Health & Safety Institute Blog

June 20, 2017

AED Drones

Bystanders willing to use their emergency care training might have some high-tech assistance in the future with drones delivering automated external defibrillators (AEDs) right to the scene of the incident.

In an article published in the Journal of American Medical Association, researchers in Sweden conducted a study last year that combined lifesaving AEDs with small, lightweight drones to see if they could close the critical gap of time a rescuer has to save a victim of sudden cardiac arrest (SCA).

SCA strikes approximately 340,000 people in the U.S. every year and less than 5% survive. The chances of survival drop 10% for every minute that passes before cardiac rhythm is restored. An AED provides a controlled electrical shock that is sent through the heart to stop ventricular fibrillation, allowing the heart’s normal electrical activity to return and restore blood flow. Early defibrillation with an AED can improve survival rates, raising them as high as 60% in some estimates.

According to an Associated Press article on the AED drone study:

“Researchers…found [that] drones arrived at the scene of 18 cardiac arrests within about 5 minutes of launch. That was almost 17 minutes faster on average than ambulances - a big deal for a condition where minutes mean life or death.”

The  researchers conducted their test in smaller towns outside of Stockholm, where EMS times are long due to lack of resources in these less-populated areas.

“The researchers used a small heart defibrillator weighing less than two pounds, featuring an electronic voice that gives instructions on how to use the device. It was attached to a small drone equipped with four small propeller-like rotors, a global positioning device and camera.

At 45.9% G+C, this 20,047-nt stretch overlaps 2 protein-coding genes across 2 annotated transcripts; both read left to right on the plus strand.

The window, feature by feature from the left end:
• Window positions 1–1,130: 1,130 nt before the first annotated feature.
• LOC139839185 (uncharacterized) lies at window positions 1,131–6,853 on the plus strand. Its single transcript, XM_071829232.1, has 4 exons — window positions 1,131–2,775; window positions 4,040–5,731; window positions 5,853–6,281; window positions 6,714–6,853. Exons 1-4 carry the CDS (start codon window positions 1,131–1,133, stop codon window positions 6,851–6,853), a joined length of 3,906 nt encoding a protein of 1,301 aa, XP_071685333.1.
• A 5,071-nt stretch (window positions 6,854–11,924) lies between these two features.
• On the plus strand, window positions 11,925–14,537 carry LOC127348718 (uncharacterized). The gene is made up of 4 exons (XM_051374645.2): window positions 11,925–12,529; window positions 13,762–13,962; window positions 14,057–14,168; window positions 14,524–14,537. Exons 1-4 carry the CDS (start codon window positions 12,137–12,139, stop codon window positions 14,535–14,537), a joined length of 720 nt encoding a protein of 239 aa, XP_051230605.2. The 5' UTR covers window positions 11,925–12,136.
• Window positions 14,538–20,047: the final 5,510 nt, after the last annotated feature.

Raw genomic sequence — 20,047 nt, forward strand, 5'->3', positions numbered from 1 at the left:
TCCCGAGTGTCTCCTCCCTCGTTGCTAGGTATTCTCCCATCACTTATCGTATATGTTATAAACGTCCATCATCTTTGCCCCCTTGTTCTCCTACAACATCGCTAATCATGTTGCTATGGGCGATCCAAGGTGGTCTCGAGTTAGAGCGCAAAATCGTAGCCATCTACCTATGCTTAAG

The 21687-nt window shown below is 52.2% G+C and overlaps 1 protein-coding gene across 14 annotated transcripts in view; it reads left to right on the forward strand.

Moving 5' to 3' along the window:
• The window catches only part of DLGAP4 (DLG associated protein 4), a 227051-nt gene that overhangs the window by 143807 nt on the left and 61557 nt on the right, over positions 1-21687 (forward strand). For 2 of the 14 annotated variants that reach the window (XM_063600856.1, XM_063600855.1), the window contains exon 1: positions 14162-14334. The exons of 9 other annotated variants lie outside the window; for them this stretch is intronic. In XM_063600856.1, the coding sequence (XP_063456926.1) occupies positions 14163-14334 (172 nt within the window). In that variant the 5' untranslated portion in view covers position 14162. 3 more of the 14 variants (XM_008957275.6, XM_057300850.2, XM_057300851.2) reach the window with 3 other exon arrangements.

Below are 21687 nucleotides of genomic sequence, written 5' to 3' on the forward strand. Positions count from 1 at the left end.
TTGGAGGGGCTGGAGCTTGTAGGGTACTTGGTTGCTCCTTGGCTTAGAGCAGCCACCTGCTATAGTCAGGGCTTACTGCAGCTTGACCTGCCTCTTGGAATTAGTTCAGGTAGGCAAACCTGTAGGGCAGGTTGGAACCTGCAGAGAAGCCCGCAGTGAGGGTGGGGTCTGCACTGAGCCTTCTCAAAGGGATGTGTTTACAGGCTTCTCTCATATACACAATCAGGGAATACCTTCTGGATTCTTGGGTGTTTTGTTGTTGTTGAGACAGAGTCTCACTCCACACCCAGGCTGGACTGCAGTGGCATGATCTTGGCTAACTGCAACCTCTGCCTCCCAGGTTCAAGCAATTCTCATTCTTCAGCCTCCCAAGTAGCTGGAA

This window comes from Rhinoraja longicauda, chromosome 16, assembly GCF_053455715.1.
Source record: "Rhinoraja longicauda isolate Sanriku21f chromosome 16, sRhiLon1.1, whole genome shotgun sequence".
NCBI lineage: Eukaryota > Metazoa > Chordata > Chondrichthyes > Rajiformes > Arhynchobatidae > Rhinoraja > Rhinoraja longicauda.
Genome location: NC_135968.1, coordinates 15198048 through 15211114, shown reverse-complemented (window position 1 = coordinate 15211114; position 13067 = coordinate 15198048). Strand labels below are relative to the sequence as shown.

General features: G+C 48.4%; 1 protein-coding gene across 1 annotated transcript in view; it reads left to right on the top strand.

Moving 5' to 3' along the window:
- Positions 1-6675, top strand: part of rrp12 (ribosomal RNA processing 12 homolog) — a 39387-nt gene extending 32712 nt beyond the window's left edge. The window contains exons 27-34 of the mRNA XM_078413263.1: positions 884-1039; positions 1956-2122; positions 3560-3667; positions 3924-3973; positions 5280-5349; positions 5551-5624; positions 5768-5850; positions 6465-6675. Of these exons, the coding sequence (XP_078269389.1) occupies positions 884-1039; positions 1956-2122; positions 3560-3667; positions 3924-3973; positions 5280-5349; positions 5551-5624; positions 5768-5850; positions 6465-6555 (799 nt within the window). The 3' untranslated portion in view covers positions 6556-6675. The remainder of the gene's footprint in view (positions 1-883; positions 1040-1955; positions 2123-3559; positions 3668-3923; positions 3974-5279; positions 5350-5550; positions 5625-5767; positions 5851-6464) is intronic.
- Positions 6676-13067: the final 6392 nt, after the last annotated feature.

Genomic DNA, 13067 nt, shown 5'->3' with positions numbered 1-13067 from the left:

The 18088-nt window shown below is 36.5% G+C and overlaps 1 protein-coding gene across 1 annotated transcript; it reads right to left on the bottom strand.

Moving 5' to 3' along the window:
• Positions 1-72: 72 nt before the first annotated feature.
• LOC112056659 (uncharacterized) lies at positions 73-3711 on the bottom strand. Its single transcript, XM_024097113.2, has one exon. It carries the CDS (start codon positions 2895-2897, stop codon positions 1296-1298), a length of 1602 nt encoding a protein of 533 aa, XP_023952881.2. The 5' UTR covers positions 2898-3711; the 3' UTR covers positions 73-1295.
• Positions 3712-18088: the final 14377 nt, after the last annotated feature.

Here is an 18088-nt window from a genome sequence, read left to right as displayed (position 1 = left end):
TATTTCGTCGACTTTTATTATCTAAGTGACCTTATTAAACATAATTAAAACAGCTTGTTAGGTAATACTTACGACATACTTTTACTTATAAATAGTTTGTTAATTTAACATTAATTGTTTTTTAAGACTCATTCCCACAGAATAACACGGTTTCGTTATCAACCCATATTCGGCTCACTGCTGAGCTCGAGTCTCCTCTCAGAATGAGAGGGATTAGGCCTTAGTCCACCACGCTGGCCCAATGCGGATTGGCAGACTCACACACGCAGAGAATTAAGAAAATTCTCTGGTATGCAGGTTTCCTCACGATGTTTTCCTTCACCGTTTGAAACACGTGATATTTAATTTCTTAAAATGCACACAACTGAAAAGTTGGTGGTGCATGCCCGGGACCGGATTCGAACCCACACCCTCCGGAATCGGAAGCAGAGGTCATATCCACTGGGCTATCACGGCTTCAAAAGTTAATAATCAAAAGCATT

They launched the drone from a fire station within about 6 miles (10 kilometers) from homes where people had previous cardiac arrests.”

Although this trial run simply sent the AED to a residence where a tester awaited its arrival, the researchers plan next to deploy the technology to real emergency incident scenes.

Successful defibrillation is highly dependent on how quickly it occurs after SCA. After as few as 10 minutes in cardiac arrest, survival is unlikely. Perhaps someday drones will deliver more than packages from Amazon; they just might bring someone’s second chance at life.

For our readers who aren’t emergency care instructors: Would you know what to do if a drone brought an AED when you were witnessing a SCA? No matter how the AED arrives, these lifesaving devices are easy to use, and we have a network of ASHI and MEDIC First Aid instructors who would love to show you how. Click the link below to find a class near you.

LOCATE A TRAINING CENTER IN YOUR AREA

    

 

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